by, 01-20-2010 at 03:12 PM (752 Views)
I received some dice I ordered recently; crystal dice that are shaped differently from the standard polyhedrals with which we're familiar. These are shaped differently... like this. By the way; I can recommend that web site for ordering dice and bags. My wife got some nice Elven Runic dice from them, and I also got a black bag with silver and grey spiders in webs.
What is it about we gamers and our dice? We don't like it when other people handle certain dice. Other dice we will loan willingly. We have our favorites, and no matter how much of a skeptic we may be, we feel that, if they're handled by others, the "mojo" will be corrupted by some interference with their aura, or whatever we use to justify it. We go through great means to protect them, using velvet dice bags to hold them, and give them special pockets in our gaming bags or clothing, even though they really don't need that kind of protection.
They're plastic. In interesting shapes. With numbers. That's it. If they were actual knucklebones, then we'd have something to at least partially rationalize it ("the spirits of the deceased don't like your mitts on them!") But they're plastic, resist biodegrading, and will likely be one of the few things found in a billion years when other life forms either reach this planet or evolve from squid. They'll look at the ruins, their anthropologists will dig up our histories, and they'll wonder what the colorful things are, but note how well they roll... maybe they can make a game of it.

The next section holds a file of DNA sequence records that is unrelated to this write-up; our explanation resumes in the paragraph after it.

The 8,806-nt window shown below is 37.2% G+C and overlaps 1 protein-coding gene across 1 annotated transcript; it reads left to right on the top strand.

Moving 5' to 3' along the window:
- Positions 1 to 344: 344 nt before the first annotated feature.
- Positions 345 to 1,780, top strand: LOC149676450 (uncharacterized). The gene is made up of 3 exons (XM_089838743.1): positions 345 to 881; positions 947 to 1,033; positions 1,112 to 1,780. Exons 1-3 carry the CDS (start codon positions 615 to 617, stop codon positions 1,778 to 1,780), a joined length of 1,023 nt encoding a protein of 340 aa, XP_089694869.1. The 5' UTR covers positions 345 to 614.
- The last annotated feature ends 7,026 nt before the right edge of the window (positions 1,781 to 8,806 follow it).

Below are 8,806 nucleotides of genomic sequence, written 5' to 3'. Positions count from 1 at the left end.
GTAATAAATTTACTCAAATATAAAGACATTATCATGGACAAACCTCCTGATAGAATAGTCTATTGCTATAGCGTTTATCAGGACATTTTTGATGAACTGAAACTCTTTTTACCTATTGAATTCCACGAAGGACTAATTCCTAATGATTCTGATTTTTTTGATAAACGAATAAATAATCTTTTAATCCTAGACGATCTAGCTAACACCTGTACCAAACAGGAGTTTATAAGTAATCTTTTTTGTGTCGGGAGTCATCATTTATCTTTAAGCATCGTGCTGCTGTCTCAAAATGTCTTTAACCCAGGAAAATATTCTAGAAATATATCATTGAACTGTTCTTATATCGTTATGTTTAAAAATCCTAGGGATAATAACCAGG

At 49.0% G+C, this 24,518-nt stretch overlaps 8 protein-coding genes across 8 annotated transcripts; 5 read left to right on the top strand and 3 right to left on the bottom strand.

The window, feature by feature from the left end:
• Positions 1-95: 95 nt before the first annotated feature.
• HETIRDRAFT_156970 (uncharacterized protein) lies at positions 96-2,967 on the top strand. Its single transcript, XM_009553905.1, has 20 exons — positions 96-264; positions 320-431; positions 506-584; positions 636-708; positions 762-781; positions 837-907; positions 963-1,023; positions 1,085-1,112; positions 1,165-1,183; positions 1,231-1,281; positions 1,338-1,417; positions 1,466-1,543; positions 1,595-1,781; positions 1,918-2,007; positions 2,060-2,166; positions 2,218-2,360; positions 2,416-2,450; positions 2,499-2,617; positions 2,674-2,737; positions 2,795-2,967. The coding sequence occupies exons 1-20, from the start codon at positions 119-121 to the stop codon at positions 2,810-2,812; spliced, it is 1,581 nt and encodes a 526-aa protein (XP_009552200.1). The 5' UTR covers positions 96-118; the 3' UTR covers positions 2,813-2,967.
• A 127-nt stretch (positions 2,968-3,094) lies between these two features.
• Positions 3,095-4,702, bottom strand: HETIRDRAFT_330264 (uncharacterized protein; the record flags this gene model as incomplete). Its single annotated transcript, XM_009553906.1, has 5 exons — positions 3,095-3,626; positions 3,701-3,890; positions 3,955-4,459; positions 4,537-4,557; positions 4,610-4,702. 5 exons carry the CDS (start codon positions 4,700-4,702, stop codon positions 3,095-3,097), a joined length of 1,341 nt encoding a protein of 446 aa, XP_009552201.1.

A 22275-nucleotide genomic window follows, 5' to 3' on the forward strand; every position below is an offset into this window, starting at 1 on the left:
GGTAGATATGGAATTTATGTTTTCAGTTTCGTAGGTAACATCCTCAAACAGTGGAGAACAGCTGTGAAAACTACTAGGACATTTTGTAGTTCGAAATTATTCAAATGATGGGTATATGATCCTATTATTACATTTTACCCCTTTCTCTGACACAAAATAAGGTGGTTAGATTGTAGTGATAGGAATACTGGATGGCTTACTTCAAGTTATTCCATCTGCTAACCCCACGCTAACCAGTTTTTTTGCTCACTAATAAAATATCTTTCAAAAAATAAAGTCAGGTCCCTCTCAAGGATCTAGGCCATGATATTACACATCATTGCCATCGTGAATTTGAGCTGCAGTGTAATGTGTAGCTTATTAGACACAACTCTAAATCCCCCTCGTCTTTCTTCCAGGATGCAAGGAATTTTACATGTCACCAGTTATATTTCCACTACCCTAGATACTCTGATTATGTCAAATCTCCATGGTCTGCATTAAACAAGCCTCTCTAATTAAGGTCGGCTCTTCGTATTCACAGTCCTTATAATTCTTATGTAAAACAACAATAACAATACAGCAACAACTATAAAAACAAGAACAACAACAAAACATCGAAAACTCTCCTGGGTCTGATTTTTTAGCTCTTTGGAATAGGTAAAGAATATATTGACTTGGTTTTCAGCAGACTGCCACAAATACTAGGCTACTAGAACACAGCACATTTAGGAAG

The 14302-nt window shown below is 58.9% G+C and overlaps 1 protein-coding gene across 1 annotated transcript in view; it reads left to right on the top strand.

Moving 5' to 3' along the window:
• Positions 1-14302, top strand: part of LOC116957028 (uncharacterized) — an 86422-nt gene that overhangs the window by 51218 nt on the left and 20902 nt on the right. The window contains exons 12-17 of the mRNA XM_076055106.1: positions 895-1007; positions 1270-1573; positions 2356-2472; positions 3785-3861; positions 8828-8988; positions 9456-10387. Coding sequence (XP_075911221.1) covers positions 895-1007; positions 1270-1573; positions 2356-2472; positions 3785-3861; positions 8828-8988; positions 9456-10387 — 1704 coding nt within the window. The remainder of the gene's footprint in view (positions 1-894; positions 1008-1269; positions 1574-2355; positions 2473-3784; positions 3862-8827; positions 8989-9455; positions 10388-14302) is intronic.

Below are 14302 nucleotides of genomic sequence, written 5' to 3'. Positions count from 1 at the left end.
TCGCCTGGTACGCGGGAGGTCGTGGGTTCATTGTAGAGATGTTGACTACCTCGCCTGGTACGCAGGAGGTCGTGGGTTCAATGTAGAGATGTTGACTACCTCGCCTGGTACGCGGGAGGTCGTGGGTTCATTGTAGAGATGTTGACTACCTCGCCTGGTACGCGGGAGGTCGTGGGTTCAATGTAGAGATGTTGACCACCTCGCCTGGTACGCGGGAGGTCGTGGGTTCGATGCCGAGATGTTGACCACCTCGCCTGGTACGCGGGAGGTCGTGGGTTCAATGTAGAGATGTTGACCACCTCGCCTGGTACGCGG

Stacking dice. Why? Didn't we get enough of that when we were kids and had blocks, which were actually made for the purpose? Someone saw gamers doing this, and invented Jenga.
Spinning them on one point... I knew a guy in high school that wasn't even a gamer, but he would sometimes borrow one of my four-siders and spin it, point first, in the palm of his hand. I still can't replicate the feat. Try it yourself; if you can, you go. The point is that even people that don't play RPGs think spinning the little bastards is fun.
That's right; I called them little bastards. They are. We all curse them at some point or another. For every fumble, when a critical was needed... for every 4 Charisma stat... for every critical hit that does happen, but has a damage roll of 1... these are the times we look at a die and say "That's it! You're retired!" Then we grab another from the bag, probably one that we retired long ago.
Why do we have so many? In my case, I just like them. I like getting different styles. I have some D6 that look like they have bony points on them. I have others that have Star Fleet Battles ships on them, or the fleet logo (Klingon, Federation, and Romulan). They're just fun by themselves! And they're fun to show other people.
And that's the next point. We like to show them off. They're a moment of geek acceptance and recognition; no matter how badly we're about to screw up when we hold a torch high on a hill at night looking down at a group of headhunters and say "maybe they're friendly..." we'll at least know, at the end of the game, that we have cool dice.
Dice are as important as the rule books. Try to play a game without a randomizer. I dare you. At that point, it all breaks down to "let's pretend." Without at least some skill checks, combat, and saving throws, you're playing make-believe with a referee. And you don't need rule books for that, either. Hells; if you know the rules well enough, or can fudge your own, you don't even need the books. But you do still need dice, don't you.
We hate our dice, we love our dice. We need our dice, although we only really need one set. I've told myself many times "Only one set! I'll get the best I can, because I'm only buying one set!" Yeah. I just ordered two sets, I'm planning on ordering a third, and I had a metric grunch of them from before. Why?
If you have to ask, then you're not a gamer yet.